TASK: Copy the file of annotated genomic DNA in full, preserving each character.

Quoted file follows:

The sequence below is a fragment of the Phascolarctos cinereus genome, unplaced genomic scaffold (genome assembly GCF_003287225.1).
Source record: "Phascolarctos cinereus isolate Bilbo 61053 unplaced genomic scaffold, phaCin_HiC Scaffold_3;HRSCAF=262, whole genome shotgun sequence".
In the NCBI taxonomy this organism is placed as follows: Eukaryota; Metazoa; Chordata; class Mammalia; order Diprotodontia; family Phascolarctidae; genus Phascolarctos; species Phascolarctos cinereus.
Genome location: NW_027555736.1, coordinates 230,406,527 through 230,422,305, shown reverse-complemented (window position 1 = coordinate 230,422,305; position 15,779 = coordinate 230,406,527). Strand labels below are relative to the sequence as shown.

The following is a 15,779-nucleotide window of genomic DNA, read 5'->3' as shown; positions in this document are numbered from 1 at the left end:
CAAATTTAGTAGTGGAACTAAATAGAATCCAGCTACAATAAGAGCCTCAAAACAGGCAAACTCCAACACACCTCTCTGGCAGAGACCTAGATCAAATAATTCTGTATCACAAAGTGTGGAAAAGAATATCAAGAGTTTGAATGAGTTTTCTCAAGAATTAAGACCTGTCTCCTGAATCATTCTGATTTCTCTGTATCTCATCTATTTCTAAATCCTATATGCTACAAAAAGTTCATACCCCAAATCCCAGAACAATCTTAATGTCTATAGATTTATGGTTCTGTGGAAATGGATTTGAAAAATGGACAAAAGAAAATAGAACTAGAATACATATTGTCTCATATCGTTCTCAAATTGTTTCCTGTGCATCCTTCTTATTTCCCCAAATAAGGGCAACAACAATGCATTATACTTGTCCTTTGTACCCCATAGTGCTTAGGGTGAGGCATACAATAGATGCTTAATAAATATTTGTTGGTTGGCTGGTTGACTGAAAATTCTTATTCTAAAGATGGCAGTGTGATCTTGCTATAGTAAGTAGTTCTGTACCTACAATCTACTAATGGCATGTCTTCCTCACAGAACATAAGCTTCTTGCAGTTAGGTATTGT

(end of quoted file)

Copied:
The sequence below is a fragment of the Phascolarctos cinereus genome, unplaced genomic scaffold (genome assembly GCF_003287225.1).
Source record: "Phascolarctos cinereus isolate Bilbo 61053 unplaced genomic scaffold, phaCin_HiC Scaffold_3;HRSCAF=262, whole genome shotgun sequence".
In the NCBI taxonomy this organism is placed as follows: Eukaryota; Metazoa; Chordata; class Mammalia; order Diprotodontia; family Phascolarctidae; genus Phascolarctos; species Phascolarctos cinereus.
Genome location: NW_027555736.1, coordinates 230,406,527 through 230,422,305, shown reverse-complemented (window position 1 = coordinate 230,422,305; position 15,779 = coordinate 230,406,527). Strand labels below are relative to the sequence as shown.

The following is a 15,779-nucleotide window of genomic DNA, read 5'->3' as shown; positions in this document are numbered from 1 at the left end:
CAAATTTAGTAGTGGAACTAAATAGAATCCAGCTACAATAAGAGCCTCAAAACAGGCAAACTCCAACACACCTCTCTGGCAGAGACCTAGATCAAATAATTCTGTATCACAAAGTGTGGAAAAGAATATCAAGAGTTTGAATGAGTTTTCTCAAGAATTAAGACCTGTCTCCTGAATCATTCTGATTTCTCTGTATCTCATCTATTTCTAAATCCTATATGCTACAAAAAGTTCATACCCCAAATCCCAGAACAATCTTAATGTCTATAGATTTATGGTTCTGTGGAAATGGATTTGAAAAATGGACAAAAGAAAATAGAACTAGAATACATATTGTCTCATATCGTTCTCAAATTGTTTCCTGTGCATCCTTCTTATTTCCCCAAATAAGGGCAACAACAATGCATTATACTTGTCCTTTGTACCCCATAGTGCTTAGGGTGAGGCATACAATAGATGCTTAATAAATATTTGTTGGTTGGCTGGTTGACTGAAAATTCTTATTCTAAAGATGGCAGTGTGATCTTGCTATAGTAAGTAGTTCTGTACCTACAATCTACTAATGGCATGTCTTCCTCACAGAACATAAGCTTCTTGCAGTTAGGTATTGT